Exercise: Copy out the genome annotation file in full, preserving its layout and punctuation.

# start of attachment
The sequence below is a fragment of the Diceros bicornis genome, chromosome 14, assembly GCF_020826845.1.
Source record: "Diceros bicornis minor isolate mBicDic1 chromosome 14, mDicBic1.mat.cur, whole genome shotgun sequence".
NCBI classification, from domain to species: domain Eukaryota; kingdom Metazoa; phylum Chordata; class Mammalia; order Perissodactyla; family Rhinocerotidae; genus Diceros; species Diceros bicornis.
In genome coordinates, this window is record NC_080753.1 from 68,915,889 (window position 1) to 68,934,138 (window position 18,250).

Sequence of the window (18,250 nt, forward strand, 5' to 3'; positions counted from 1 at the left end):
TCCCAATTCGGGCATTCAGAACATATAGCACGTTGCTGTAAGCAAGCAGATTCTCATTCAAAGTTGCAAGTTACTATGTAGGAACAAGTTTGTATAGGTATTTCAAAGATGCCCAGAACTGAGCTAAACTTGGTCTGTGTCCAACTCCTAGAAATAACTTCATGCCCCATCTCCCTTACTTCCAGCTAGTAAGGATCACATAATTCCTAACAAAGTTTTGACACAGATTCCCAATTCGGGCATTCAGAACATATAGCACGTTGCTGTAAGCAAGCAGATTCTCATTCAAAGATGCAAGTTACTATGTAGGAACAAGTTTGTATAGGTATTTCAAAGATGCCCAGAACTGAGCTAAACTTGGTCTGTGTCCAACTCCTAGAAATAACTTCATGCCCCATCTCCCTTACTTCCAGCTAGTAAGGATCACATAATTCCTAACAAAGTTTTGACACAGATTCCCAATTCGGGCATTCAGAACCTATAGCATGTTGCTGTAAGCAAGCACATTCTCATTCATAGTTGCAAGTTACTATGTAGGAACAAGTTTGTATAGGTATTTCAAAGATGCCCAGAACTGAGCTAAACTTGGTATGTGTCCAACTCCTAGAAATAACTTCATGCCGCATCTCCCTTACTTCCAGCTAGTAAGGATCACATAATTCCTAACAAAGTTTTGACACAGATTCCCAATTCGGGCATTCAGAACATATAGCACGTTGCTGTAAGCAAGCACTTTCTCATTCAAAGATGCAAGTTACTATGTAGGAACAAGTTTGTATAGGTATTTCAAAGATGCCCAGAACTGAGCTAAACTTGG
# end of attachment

The sequence below is a fragment of the Diceros bicornis genome, chromosome 14, assembly GCF_020826845.1.
Source record: "Diceros bicornis minor isolate mBicDic1 chromosome 14, mDicBic1.mat.cur, whole genome shotgun sequence".
NCBI classification, from domain to species: domain Eukaryota; kingdom Metazoa; phylum Chordata; class Mammalia; order Perissodactyla; family Rhinocerotidae; genus Diceros; species Diceros bicornis.
In genome coordinates, this window is record NC_080753.1 from 68,915,889 (window position 1) to 68,934,138 (window position 18,250).

Sequence of the window (18,250 nt, forward strand, 5' to 3'; positions counted from 1 at the left end):
TCCCAATTCGGGCATTCAGAACATATAGCACGTTGCTGTAAGCAAGCAGATTCTCATTCAAAGTTGCAAGTTACTATGTAGGAACAAGTTTGTATAGGTATTTCAAAGATGCCCAGAACTGAGCTAAACTTGGTCTGTGTCCAACTCCTAGAAATAACTTCATGCCCCATCTCCCTTACTTCCAGCTAGTAAGGATCACATAATTCCTAACAAAGTTTTGACACAGATTCCCAATTCGGGCATTCAGAACATATAGCACGTTGCTGTAAGCAAGCAGATTCTCATTCAAAGATGCAAGTTACTATGTAGGAACAAGTTTGTATAGGTATTTCAAAGATGCCCAGAACTGAGCTAAACTTGGTCTGTGTCCAACTCCTAGAAATAACTTCATGCCCCATCTCCCTTACTTCCAGCTAGTAAGGATCACATAATTCCTAACAAAGTTTTGACACAGATTCCCAATTCGGGCATTCAGAACCTATAGCATGTTGCTGTAAGCAAGCACATTCTCATTCATAGTTGCAAGTTACTATGTAGGAACAAGTTTGTATAGGTATTTCAAAGATGCCCAGAACTGAGCTAAACTTGGTATGTGTCCAACTCCTAGAAATAACTTCATGCCGCATCTCCCTTACTTCCAGCTAGTAAGGATCACATAATTCCTAACAAAGTTTTGACACAGATTCCCAATTCGGGCATTCAGAACATATAGCACGTTGCTGTAAGCAAGCACTTTCTCATTCAAAGATGCAAGTTACTATGTAGGAACAAGTTTGTATAGGTATTTCAAAGATGCCCAGAACTGAGCTAAACTTGG